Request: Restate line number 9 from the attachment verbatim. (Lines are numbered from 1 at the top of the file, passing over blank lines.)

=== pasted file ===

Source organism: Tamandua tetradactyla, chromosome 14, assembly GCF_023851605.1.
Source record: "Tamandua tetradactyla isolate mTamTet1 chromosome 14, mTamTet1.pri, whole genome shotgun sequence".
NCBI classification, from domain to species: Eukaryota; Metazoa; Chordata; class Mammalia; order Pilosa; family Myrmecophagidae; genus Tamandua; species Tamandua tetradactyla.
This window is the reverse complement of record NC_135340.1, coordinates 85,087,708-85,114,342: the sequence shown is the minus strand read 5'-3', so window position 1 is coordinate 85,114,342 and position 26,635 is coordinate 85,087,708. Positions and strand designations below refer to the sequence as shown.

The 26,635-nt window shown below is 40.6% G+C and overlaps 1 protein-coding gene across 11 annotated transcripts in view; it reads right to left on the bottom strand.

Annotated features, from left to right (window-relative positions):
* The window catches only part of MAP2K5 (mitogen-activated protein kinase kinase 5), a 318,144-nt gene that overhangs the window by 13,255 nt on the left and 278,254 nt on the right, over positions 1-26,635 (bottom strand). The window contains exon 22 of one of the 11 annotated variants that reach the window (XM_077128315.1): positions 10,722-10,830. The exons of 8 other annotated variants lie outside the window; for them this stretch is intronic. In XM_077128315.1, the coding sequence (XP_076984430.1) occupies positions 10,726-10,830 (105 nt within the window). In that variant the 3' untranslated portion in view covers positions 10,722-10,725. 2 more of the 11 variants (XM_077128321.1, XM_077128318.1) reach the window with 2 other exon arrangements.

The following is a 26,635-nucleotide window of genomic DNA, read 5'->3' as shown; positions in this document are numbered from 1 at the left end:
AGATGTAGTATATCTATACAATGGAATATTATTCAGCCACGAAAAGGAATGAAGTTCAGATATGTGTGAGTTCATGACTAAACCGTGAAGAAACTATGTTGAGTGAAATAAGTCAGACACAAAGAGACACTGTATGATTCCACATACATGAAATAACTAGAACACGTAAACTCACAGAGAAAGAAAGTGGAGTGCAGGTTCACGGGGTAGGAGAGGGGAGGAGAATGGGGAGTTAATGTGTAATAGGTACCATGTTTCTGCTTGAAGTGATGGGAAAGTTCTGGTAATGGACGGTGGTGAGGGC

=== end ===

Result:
AGATGTAGTATATCTATACAATGGAATATTATTCAGCCACGAAAAGGAATGAAGTTCAGATATGTGTGAGTTCATGACTAAACCGTGAAGAAACTATGTTGAGTGAAATAAGTCAGACACAAAGAGACACTGTATGATTCCACATACATGAAATAACTAGAACACGTAAACTCACAGAGAAAGAAAGTGGAGTGCAGGTTCACGGGGTAGGAGAGGGGAGGAGAATGGGGAGTTAATGTGTAATAGGTACCATGTTTCTGCTTGAAGTGATGGGAAAGTTCTGGTAATGGACGGTGGTGAGGGC